I was at Paul’s the other day and wanted to mess with the macro, and his rack of recording equipment seemed to be the perfect subject. This was originally meant to be paired with another HDR as a dual-screen wallpaper kinda thing, but I am still processing the other one and will post it at a later time or perhaps not at all; I’m having some pretty severe issues with it due to the long exposures (30 seconds) causing lots of light to bleed where I don’t want it. Wasn’t that much of an issue in this one, although I did do some pretty severe levels adjustments that purposely clipped my shadows to mitigate the hazy light (you can still see how the textured surface, which should be black, is slightly orange, and badly green in the bottom right. Oh well.) I hadn’t originally planned for the light stars and in fact I was going to shoot these at f/2.8 to go for a soft-focus on the knobs, but I’d left the camera on f/8 accidentally and upon seeing the results thought duh, this is awesome! So I went with it.

Paul has cool audio stuff and I have cool photography stuff, when you combine them, you get cool photographs of audio stuff.

More Macro Experiments

While on another shoot for Rick recently, this one in Garden Hills, I came across a small object that caught me attention as I was about to pack away my gear. This glittering statuette seemed too cool and full of detail to be missed, so I grabbed a few quick shots of it with the 100mm macro as I left. and I had the idea to do two HDRs, one with the Owl in focus, and one with the background in focus, and merge them somehow. These are the preliminary shots:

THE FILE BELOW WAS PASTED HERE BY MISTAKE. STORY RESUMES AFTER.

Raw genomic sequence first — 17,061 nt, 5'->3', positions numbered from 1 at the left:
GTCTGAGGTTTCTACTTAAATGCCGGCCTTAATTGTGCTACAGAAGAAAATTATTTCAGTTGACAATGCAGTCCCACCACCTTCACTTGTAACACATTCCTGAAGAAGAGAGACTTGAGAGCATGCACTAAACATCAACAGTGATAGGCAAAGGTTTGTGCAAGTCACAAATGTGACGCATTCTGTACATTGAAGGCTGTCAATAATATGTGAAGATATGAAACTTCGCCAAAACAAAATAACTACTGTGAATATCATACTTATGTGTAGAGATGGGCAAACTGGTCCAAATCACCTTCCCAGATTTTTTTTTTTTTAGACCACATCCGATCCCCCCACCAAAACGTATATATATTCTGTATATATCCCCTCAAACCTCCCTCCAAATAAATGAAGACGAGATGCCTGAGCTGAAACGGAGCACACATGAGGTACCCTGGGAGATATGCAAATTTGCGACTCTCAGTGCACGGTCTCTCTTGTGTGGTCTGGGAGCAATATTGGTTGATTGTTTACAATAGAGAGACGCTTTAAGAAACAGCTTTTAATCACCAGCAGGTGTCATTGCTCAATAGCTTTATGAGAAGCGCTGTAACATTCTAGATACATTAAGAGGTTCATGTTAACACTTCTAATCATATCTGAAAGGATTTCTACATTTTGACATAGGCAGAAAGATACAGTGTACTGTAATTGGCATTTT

The first HDR, with the focus on the owl figure.

The second one, with focus on the background.

After making those two HDRs from the two sets of 3 brackets, I took each image into Photoshop, created two layers, and began to selectively adjust opacity and erasing in areas where I wanted to get details back, namely the owl. I left the out of focus trees at about 20% opacity over the fully in focus ones, mostly because it looked “too” fake if I just had crisp focus on both parts. This way I think it looks obviously manipulated, as I like my HDRs, but not completely fake. Looking back, I wish I could have taken a third HDR with the wall behind the owl in focus. It had a great texture and would have helped make the final look a bit less weird, I think, but I dunno… this whole close-up HDR thing is new for me! Anyway, here is what I ended up with. I really like the cobwebs, and I did not notice them at all when I was shooting. I am actually kinda glad about this, as I would probably have removed them before taking the shot.